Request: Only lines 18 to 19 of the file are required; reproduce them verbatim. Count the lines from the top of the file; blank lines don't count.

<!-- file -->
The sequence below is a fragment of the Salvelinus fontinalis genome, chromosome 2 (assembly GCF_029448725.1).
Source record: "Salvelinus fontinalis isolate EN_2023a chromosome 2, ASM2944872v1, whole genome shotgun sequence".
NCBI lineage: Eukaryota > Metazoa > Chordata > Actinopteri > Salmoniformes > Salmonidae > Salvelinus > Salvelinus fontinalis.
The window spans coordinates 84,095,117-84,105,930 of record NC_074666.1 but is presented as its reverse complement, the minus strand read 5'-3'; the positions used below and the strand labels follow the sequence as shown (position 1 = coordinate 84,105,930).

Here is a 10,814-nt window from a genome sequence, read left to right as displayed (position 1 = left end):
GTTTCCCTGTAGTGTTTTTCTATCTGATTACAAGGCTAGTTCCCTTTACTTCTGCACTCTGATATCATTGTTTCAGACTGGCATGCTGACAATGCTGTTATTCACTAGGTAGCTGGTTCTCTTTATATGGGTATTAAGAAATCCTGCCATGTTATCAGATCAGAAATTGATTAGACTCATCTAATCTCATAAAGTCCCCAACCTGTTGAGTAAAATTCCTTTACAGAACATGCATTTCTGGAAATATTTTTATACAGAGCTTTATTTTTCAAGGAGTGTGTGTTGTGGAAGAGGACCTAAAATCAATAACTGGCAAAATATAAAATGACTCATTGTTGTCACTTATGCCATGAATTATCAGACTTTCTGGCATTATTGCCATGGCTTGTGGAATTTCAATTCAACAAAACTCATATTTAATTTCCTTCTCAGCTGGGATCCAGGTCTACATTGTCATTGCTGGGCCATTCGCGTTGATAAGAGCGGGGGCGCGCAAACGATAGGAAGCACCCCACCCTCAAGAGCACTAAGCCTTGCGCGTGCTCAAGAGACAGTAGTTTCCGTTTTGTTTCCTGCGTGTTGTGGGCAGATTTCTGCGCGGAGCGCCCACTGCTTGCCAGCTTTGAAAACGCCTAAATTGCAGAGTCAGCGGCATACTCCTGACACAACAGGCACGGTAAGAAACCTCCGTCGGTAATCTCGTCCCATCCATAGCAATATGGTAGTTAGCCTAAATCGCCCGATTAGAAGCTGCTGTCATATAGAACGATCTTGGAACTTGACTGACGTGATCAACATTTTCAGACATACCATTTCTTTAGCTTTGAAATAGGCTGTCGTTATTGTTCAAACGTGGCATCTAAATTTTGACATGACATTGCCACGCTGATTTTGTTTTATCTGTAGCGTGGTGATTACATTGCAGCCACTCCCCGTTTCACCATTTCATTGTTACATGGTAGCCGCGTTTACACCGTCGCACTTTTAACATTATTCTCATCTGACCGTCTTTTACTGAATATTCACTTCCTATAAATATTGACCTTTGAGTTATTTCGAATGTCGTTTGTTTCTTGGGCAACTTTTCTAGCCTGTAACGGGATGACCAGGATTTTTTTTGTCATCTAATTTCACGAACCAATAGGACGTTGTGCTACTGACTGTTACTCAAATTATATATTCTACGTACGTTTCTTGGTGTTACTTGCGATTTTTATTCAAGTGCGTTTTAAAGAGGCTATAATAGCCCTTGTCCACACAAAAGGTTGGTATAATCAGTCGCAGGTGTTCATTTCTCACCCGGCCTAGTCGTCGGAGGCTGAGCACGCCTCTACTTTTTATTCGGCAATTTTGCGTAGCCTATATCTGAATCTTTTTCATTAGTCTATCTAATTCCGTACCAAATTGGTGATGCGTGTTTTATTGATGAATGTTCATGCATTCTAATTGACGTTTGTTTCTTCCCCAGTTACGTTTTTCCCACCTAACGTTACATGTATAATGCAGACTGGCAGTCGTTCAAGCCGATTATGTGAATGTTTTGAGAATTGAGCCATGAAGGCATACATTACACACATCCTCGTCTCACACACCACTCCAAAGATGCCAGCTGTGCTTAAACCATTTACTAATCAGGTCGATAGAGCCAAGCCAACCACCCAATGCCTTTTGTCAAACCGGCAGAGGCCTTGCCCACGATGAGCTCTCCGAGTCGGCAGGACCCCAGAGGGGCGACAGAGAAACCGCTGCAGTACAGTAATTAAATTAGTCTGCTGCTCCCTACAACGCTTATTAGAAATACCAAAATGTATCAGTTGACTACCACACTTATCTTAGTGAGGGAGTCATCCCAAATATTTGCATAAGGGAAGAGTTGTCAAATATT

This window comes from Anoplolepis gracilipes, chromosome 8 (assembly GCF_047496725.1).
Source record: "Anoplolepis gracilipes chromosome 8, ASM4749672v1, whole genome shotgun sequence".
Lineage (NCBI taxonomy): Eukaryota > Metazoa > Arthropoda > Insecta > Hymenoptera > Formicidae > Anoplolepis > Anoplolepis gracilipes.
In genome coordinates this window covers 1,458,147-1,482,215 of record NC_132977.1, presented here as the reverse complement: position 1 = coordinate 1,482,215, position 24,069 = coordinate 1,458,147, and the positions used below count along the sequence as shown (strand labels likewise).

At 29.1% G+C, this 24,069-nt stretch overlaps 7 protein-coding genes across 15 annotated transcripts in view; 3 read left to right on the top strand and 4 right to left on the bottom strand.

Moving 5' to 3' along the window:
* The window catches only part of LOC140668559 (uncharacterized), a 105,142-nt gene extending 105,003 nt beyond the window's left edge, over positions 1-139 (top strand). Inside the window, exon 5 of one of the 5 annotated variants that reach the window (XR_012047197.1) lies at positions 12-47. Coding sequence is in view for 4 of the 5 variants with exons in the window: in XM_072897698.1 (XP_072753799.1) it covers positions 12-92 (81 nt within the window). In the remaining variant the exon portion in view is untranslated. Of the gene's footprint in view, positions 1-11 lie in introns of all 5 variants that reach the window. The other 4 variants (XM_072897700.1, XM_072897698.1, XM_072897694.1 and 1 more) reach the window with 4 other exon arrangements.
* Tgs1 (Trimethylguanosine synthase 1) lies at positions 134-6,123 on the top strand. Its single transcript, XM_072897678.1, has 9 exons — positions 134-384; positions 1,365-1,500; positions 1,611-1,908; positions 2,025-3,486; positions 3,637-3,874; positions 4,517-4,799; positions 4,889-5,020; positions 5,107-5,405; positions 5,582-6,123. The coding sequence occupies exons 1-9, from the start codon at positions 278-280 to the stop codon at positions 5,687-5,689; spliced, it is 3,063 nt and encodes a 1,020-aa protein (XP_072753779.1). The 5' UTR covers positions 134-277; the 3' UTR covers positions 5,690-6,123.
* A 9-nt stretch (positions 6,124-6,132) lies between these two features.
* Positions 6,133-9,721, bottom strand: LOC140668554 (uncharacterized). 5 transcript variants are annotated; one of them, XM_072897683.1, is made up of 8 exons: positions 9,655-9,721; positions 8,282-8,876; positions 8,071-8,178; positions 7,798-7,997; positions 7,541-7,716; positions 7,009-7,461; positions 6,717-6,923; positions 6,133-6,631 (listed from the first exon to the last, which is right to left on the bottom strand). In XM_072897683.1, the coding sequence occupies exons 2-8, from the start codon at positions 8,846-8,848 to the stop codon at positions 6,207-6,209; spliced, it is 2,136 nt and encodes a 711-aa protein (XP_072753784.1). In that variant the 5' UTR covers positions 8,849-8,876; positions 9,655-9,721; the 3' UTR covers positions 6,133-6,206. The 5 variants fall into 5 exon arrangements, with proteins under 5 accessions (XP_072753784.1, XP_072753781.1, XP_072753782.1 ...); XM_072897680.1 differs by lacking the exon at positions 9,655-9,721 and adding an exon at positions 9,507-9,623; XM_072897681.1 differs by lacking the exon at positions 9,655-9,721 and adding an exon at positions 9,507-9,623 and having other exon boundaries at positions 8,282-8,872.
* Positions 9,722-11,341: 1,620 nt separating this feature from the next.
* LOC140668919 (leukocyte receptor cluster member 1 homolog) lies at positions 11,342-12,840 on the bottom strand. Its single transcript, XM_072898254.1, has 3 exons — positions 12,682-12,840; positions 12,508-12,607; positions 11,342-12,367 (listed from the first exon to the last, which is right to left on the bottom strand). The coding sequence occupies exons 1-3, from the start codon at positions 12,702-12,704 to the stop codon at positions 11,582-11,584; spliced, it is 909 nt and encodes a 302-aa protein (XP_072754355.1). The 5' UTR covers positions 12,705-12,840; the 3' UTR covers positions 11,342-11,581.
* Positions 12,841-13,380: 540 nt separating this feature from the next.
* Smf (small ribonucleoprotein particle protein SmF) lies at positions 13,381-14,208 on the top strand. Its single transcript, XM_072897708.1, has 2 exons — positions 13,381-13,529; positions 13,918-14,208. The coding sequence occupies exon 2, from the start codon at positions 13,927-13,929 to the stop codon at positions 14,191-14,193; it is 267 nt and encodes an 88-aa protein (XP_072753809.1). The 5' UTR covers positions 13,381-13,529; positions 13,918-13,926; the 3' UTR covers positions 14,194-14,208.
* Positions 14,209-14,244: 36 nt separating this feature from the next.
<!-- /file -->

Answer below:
* LOC140668919 (leukocyte receptor cluster member 1 homolog) lies at positions 11,342-12,840 on the bottom strand. Its single transcript, XM_072898254.1, has 3 exons — positions 12,682-12,840; positions 12,508-12,607; positions 11,342-12,367 (listed from the first exon to the last, which is right to left on the bottom strand). The coding sequence occupies exons 1-3, from the start codon at positions 12,702-12,704 to the stop codon at positions 11,582-11,584; spliced, it is 909 nt and encodes a 302-aa protein (XP_072754355.1). The 5' UTR covers positions 12,705-12,840; the 3' UTR covers positions 11,342-11,581.
* Positions 12,841-13,380: 540 nt separating this feature from the next.